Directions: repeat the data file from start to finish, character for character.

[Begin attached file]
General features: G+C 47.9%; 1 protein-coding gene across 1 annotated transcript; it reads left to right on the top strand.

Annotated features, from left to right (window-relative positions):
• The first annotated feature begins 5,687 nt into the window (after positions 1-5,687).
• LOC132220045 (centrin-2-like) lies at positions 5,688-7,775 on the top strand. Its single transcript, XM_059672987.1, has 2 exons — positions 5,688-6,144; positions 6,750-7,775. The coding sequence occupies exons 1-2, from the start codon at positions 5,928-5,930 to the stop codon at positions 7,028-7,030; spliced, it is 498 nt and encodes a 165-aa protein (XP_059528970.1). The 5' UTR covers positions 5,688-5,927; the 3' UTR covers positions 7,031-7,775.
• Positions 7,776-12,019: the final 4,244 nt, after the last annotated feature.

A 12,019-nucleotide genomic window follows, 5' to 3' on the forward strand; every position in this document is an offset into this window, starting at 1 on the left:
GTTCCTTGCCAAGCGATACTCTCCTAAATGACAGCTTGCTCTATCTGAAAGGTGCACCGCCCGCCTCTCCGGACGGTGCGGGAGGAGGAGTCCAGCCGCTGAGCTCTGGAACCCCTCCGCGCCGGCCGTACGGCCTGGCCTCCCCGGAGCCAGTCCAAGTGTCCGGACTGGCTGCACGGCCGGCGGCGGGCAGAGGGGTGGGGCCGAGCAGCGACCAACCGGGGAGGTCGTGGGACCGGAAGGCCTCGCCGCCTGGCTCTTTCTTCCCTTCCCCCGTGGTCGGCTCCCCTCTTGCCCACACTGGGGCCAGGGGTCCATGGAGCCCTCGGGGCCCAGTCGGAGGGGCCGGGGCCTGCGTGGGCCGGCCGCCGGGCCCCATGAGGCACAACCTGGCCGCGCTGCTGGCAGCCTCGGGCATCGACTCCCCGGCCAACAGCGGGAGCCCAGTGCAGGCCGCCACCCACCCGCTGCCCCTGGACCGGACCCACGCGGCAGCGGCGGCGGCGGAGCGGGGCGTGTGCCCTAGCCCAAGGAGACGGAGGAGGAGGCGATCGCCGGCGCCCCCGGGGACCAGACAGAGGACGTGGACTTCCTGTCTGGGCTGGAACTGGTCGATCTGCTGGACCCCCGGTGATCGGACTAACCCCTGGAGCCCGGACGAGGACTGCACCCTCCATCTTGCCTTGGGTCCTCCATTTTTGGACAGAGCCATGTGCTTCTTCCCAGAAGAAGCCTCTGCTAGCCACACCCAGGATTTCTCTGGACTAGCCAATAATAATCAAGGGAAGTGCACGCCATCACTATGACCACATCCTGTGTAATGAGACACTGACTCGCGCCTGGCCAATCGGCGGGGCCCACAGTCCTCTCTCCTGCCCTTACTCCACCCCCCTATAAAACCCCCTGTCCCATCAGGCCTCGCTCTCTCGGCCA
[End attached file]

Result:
General features: G+C 47.9%; 1 protein-coding gene across 1 annotated transcript; it reads left to right on the top strand.

Annotated features, from left to right (window-relative positions):
• The first annotated feature begins 5,687 nt into the window (after positions 1-5,687).
• LOC132220045 (centrin-2-like) lies at positions 5,688-7,775 on the top strand. Its single transcript, XM_059672987.1, has 2 exons — positions 5,688-6,144; positions 6,750-7,775. The coding sequence occupies exons 1-2, from the start codon at positions 5,928-5,930 to the stop codon at positions 7,028-7,030; spliced, it is 498 nt and encodes a 165-aa protein (XP_059528970.1). The 5' UTR covers positions 5,688-5,927; the 3' UTR covers positions 7,031-7,775.
• Positions 7,776-12,019: the final 4,244 nt, after the last annotated feature.

A 12,019-nucleotide genomic window follows, 5' to 3' on the forward strand; every position in this document is an offset into this window, starting at 1 on the left:
GTTCCTTGCCAAGCGATACTCTCCTAAATGACAGCTTGCTCTATCTGAAAGGTGCACCGCCCGCCTCTCCGGACGGTGCGGGAGGAGGAGTCCAGCCGCTGAGCTCTGGAACCCCTCCGCGCCGGCCGTACGGCCTGGCCTCCCCGGAGCCAGTCCAAGTGTCCGGACTGGCTGCACGGCCGGCGGCGGGCAGAGGGGTGGGGCCGAGCAGCGACCAACCGGGGAGGTCGTGGGACCGGAAGGCCTCGCCGCCTGGCTCTTTCTTCCCTTCCCCCGTGGTCGGCTCCCCTCTTGCCCACACTGGGGCCAGGGGTCCATGGAGCCCTCGGGGCCCAGTCGGAGGGGCCGGGGCCTGCGTGGGCCGGCCGCCGGGCCCCATGAGGCACAACCTGGCCGCGCTGCTGGCAGCCTCGGGCATCGACTCCCCGGCCAACAGCGGGAGCCCAGTGCAGGCCGCCACCCACCCGCTGCCCCTGGACCGGACCCACGCGGCAGCGGCGGCGGCGGAGCGGGGCGTGTGCCCTAGCCCAAGGAGACGGAGGAGGAGGCGATCGCCGGCGCCCCCGGGGACCAGACAGAGGACGTGGACTTCCTGTCTGGGCTGGAACTGGTCGATCTGCTGGACCCCCGGTGATCGGACTAACCCCTGGAGCCCGGACGAGGACTGCACCCTCCATCTTGCCTTGGGTCCTCCATTTTTGGACAGAGCCATGTGCTTCTTCCCAGAAGAAGCCTCTGCTAGCCACACCCAGGATTTCTCTGGACTAGCCAATAATAATCAAGGGAAGTGCACGCCATCACTATGACCACATCCTGTGTAATGAGACACTGACTCGCGCCTGGCCAATCGGCGGGGCCCACAGTCCTCTCTCCTGCCCTTACTCCACCCCCCTATAAAACCCCCTGTCCCATCAGGCCTCGCTCTCTCGGCCA